Your Zesty Self

New perspectives on freeing yourself from shame and building self-esteem.

Raise Self Esteem with the Lifeblood of Empathy

Why is it so hard to give and get empathy?

"Shared sorrow is half sorrow, shared joy is double joy." -Unknown

"The most dangerous enemy of mental health is isolation. Our needs for connection are hard-wired." Susan Johnson, PhD

Sometimes we forget the importance of the mutual empathy that friendships offer for our wellbeing and self esteem. This morning's Los Angeles Times Health Section reminds us of the power of connection and "empathy's [good] effect" on healing colds.

I offer the next few posts about empathy; what it is and is not, why it is important, and what keeps us from giving and receiving empathy.


The opposite of empathy

"How could you do that to me!?" I heard that phrase, I mean really heard it, when I called my mother to tell her that I had decided to get a divorce from my doctor husband of 10 years. By that time I had experienced enough therapy with empathy to know that her response was ever so self-centered. There was no concern for what I was going through, or for how it would impact my children, or even for my later-to-be ex-husband.

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I had known in my guts, thought not yet in my head, that any distress that her offspring had would be experienced by her as a betrayal--as treason, even. I knew not to expect any compassion.

That was then. Now, remembering the exchange is very funny to me; it's so outrageously unempathic. Now I can have compassion for the emotionally fragile woman, who had always longed to become an MD herself and who felt she needed academic status to feel worthwhile. Now I know in my veins the immeasurable difference it makes to receive and give empathy, and to do without it. And now I have a passion to make a difference to people who are deprived of empathy, people who still have to live with the daily disconnect and lasting loneliness.

The problem is, many people may have had little experience with being given empathy and don't know the difference.

Why is empathy so important?

I call empathy lifeblood, because it gives us vitality. After all, a basic everyday, all day human need is to be seen, heard and recognized for who we are. Not for how someone would like us to be. Not for how someone is trying to get us to be. But for who we are inside: Our feelings, thoughts, desires, and dreams.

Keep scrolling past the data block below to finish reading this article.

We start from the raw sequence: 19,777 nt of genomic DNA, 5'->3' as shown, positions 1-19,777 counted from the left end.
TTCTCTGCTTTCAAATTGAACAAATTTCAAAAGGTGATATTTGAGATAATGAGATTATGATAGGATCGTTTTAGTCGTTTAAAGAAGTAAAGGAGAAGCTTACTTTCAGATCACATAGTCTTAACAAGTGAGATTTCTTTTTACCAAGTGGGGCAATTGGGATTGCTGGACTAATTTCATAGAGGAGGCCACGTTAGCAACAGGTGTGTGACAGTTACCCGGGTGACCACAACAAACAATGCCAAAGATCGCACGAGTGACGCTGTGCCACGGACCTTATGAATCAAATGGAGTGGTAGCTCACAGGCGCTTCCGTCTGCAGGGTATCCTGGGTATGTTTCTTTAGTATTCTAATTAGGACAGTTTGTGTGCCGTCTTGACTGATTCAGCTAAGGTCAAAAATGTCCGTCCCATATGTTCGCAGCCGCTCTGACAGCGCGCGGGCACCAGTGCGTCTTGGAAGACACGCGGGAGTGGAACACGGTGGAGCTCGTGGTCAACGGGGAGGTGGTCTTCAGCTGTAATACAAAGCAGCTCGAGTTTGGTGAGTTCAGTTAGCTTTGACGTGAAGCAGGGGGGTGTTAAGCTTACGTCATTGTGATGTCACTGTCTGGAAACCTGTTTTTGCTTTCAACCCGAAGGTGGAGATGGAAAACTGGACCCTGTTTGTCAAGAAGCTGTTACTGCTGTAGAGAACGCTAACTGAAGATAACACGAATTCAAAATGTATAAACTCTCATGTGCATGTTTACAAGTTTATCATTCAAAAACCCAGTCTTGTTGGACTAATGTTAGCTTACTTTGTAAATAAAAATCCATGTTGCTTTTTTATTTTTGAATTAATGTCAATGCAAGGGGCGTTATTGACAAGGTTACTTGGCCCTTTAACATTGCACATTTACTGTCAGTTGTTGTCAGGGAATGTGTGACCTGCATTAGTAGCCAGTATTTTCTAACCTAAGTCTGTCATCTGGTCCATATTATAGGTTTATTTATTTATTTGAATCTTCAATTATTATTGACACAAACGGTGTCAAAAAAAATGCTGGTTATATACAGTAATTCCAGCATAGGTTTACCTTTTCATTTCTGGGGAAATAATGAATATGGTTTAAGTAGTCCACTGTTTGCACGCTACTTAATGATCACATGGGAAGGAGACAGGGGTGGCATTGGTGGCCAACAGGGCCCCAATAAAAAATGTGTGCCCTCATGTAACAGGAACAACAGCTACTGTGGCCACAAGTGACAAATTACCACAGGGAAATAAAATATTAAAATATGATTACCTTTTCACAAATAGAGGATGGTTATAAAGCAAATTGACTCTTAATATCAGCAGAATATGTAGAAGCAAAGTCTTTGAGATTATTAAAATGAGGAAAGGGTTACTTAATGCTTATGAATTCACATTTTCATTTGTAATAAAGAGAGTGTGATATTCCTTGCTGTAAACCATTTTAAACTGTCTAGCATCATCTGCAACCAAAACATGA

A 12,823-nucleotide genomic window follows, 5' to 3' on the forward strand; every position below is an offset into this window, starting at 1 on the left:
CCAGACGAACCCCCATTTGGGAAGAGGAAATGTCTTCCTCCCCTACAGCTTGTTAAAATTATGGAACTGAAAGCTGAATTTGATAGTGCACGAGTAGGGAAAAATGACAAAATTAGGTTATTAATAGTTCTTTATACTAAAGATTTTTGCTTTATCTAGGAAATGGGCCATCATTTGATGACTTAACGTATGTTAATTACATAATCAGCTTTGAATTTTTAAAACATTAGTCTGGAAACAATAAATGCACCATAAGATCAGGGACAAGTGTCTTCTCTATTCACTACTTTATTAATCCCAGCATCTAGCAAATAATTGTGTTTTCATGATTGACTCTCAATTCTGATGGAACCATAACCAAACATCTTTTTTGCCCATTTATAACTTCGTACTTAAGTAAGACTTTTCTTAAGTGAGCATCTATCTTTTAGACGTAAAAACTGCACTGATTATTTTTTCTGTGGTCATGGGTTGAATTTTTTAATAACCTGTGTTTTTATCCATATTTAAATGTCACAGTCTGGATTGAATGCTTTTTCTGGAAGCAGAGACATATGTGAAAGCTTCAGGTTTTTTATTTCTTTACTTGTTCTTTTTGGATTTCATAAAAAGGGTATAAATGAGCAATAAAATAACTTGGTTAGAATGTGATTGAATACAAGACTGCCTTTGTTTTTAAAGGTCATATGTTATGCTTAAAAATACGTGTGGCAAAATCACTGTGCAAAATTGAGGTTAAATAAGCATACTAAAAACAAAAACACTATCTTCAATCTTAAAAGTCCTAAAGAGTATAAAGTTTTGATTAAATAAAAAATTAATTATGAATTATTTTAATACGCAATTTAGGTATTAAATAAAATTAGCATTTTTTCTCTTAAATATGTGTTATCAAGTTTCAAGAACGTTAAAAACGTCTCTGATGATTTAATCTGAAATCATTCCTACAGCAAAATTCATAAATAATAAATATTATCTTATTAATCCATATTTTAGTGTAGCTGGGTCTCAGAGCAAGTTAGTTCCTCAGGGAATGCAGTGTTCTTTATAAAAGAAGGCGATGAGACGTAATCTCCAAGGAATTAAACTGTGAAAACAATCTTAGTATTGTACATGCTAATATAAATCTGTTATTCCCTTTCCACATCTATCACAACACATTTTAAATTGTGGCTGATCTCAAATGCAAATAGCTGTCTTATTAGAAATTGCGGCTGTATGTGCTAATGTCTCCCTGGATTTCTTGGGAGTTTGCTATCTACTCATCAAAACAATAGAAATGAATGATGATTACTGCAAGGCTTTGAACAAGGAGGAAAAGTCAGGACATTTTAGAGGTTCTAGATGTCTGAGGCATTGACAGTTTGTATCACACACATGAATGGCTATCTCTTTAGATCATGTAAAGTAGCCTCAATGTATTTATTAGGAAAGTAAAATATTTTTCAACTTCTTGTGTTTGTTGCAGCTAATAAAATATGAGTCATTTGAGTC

Receiving and giving empathy meets that indestructible human need for recognition. Empathy is so appreciated by Sam Keen, author of Fire in the Belly, that he dubs it one of the Ten Heroic Virtues. He writes: "We need to feel connected to each other. We need to feel we belong, are worthy of metaphorically being reached for, of being held." Keen goes on to say that empathy is not simply receptive. "[Empathic] Listening is the art by which we reach across the space between us. Passive attention does not work."

We were born hardwired to feel our emotions. All of our feelings are survival mechanisms. When we pay attention to our feelings, and think about them, we can use them to help us understand what we need from moment to moment. With the knowledge of what we need, we can take action to meet those needs. Now the empathy boost: When another person makes an attempt to guess or can sense and express what we feel, it can be like an energy transfusion. It gives us a burst of hope and optimism and energy. That renewed energy brings us closer to being able to act upon what we need. That way we can meet our human obligation of taking good emotional care of our selves.

Pat Love & Steven Stosny, authors of How to Improve Your Marriage without Talking about It, say, "Developing the ability to experience the world through your partner's eyes, while holding on to your perspective, may be the single most important skill in intimate relationships."

"I have come to believe that empathy, more than any other human faculty, is the key to loving relationships and the antidote to the loneliness, fear, anxiety, and despair that affect the lives of so many people, " writes Arthur Ciaramicoli in The Power of Empathy.